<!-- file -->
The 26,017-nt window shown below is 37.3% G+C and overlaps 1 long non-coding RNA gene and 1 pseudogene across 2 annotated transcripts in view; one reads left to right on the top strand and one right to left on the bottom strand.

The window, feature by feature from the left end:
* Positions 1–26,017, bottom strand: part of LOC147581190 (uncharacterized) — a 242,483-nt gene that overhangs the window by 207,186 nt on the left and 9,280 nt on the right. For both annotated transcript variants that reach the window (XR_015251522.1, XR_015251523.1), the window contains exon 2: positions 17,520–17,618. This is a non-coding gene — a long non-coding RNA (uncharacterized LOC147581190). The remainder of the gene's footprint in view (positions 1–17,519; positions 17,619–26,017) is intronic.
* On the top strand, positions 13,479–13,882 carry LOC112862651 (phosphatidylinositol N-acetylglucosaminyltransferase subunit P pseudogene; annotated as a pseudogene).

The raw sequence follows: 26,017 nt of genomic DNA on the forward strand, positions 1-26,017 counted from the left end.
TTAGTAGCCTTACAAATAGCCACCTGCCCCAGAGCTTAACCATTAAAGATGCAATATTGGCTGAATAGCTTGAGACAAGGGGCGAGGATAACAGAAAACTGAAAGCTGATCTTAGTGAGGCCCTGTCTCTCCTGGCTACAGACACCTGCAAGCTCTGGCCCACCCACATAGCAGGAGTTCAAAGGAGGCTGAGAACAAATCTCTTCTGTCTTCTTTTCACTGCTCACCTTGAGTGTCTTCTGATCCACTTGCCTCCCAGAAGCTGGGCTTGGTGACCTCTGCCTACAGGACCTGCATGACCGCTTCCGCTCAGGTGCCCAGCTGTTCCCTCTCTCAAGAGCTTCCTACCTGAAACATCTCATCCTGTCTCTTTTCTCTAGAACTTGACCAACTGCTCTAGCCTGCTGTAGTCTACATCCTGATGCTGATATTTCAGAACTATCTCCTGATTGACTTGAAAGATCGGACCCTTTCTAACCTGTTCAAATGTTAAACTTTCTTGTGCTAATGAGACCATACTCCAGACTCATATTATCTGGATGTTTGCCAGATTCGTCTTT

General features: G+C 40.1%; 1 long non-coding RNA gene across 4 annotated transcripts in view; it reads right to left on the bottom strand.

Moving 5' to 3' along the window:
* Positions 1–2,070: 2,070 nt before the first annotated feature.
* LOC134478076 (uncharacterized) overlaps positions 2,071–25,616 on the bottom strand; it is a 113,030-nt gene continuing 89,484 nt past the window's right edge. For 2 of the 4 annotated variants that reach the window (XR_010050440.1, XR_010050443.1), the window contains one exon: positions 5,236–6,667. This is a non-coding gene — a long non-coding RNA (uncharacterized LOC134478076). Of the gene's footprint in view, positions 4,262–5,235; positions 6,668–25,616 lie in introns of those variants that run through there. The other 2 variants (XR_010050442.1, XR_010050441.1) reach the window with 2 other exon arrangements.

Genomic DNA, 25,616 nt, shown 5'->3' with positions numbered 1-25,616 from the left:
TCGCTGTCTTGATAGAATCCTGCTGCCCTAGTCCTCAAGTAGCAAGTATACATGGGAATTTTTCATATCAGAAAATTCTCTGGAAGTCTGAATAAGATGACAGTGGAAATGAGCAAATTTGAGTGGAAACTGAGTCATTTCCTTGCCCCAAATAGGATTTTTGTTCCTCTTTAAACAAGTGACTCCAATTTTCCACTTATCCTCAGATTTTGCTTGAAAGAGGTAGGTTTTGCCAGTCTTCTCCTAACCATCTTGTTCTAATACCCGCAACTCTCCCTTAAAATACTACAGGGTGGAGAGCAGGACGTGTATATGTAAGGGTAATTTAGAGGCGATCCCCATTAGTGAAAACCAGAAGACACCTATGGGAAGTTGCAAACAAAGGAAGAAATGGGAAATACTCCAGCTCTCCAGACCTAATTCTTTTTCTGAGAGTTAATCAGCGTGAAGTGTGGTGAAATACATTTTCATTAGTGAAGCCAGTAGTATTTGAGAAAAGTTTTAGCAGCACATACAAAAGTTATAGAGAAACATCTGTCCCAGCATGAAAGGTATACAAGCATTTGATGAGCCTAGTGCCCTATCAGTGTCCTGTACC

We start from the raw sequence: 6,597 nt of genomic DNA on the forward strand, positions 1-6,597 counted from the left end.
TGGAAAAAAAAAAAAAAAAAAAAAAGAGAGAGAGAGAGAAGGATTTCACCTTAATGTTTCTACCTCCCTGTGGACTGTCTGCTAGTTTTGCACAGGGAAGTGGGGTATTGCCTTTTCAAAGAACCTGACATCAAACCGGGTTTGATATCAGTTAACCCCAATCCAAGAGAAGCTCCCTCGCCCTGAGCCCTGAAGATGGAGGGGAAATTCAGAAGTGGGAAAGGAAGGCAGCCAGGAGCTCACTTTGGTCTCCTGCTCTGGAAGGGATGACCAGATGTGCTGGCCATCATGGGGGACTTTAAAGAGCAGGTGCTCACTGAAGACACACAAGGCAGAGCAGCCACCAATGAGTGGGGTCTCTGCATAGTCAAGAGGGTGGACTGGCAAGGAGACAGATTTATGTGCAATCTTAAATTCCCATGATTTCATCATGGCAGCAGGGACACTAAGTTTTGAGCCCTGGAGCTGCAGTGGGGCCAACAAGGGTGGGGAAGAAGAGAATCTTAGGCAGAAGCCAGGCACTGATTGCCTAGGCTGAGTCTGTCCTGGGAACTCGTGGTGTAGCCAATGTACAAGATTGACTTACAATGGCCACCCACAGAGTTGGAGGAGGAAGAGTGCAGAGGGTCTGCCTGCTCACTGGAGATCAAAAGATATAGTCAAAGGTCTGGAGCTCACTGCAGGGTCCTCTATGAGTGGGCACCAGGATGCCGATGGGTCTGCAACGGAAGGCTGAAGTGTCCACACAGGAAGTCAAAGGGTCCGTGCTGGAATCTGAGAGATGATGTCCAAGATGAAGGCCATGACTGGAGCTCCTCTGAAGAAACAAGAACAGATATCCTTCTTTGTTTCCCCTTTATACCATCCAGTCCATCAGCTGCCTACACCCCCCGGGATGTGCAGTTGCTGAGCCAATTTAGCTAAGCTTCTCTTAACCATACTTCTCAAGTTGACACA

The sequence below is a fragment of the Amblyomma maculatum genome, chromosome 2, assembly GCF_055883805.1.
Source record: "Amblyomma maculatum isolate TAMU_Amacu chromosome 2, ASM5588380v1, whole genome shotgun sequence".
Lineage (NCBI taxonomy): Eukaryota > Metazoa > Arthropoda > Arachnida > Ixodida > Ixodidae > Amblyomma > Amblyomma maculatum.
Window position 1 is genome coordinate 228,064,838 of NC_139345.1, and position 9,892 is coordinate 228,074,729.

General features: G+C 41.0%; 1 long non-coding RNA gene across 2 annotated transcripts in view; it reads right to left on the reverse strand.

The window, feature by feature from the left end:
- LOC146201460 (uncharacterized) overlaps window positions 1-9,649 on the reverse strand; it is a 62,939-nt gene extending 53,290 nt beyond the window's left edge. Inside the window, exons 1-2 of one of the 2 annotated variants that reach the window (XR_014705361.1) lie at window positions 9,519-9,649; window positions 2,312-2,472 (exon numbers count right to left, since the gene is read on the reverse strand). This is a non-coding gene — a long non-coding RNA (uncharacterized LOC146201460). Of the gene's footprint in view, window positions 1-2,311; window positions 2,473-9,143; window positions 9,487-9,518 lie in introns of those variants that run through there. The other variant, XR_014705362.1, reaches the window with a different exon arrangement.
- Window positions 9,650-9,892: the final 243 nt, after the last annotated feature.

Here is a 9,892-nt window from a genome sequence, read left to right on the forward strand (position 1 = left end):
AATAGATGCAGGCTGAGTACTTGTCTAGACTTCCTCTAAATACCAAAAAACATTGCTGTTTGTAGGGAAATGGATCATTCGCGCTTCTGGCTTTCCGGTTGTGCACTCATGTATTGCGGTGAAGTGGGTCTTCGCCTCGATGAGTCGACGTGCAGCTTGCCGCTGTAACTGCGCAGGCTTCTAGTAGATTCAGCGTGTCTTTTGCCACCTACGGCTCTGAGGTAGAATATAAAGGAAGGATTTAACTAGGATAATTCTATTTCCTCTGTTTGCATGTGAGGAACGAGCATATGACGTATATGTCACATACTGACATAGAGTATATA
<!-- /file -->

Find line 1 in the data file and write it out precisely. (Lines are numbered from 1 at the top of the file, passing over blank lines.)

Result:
The 26,017-nt window shown below is 37.3% G+C and overlaps 1 long non-coding RNA gene and 1 pseudogene across 2 annotated transcripts in view; one reads left to right on the top strand and one right to left on the bottom strand.